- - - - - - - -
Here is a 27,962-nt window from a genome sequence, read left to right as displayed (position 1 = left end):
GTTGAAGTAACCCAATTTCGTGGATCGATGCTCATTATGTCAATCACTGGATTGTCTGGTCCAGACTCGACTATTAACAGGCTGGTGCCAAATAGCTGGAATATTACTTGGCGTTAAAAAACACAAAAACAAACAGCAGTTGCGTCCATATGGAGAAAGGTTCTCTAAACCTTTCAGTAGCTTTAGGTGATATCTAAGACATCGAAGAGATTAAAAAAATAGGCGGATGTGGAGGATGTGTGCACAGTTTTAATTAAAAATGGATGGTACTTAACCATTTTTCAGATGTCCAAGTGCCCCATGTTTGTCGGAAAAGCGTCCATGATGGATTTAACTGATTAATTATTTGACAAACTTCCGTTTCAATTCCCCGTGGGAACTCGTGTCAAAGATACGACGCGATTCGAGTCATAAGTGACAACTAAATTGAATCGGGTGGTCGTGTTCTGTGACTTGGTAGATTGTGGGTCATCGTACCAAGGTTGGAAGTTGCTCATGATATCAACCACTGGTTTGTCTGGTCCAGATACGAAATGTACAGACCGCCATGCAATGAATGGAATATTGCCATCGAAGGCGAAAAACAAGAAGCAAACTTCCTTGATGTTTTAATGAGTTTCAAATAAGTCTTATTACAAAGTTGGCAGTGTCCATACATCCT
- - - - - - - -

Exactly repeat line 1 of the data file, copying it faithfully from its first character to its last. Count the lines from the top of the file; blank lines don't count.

Here is a 27,962-nt window from a genome sequence, read left to right as displayed (position 1 = left end):